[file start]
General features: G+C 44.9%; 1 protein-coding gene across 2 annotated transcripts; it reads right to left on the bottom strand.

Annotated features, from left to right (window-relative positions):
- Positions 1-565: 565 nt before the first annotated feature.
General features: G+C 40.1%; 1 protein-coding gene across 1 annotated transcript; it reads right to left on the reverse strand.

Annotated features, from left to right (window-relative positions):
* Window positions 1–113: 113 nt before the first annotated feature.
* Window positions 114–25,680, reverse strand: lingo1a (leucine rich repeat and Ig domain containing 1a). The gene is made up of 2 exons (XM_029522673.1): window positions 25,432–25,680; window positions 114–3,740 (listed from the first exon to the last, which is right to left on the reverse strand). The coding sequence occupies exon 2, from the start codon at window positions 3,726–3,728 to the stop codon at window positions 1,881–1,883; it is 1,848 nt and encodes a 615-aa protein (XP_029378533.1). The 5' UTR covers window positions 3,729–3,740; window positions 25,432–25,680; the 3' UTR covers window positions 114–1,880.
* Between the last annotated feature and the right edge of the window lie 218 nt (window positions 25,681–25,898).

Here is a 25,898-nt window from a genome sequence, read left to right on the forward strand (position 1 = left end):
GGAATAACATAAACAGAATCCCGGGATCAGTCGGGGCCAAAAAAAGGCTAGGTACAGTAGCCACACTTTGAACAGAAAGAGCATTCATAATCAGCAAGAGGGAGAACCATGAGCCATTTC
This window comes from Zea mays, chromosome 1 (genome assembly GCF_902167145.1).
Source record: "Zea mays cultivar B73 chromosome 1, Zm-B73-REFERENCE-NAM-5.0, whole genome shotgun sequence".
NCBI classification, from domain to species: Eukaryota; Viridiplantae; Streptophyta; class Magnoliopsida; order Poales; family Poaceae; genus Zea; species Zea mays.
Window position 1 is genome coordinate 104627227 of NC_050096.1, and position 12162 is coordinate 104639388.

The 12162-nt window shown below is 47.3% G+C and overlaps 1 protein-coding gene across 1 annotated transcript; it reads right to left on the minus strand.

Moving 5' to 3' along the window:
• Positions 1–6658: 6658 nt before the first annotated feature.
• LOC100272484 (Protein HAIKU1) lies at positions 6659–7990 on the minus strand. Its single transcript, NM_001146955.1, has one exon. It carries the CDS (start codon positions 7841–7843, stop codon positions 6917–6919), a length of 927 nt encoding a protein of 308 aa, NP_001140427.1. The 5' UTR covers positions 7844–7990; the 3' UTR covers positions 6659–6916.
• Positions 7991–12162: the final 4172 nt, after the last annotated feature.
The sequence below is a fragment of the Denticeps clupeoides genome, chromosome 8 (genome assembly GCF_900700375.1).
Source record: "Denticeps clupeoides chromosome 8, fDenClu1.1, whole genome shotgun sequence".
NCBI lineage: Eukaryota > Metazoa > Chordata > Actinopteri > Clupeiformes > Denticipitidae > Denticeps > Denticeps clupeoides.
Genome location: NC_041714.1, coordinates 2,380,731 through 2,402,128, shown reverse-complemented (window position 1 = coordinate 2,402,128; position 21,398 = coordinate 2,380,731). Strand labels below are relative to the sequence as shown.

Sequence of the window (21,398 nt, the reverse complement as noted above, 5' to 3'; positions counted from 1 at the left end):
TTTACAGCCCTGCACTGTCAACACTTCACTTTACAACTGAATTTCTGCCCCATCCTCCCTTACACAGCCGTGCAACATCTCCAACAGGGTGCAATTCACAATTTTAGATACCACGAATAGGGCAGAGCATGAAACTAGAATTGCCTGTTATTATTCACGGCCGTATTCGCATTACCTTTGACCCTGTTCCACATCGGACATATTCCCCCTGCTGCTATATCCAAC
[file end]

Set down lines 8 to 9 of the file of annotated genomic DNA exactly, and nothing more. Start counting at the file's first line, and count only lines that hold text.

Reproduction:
* Between the last annotated feature and the right edge of the window lie 218 nt (window positions 25,681–25,898).

Here is a 25,898-nt window from a genome sequence, read left to right on the forward strand (position 1 = left end):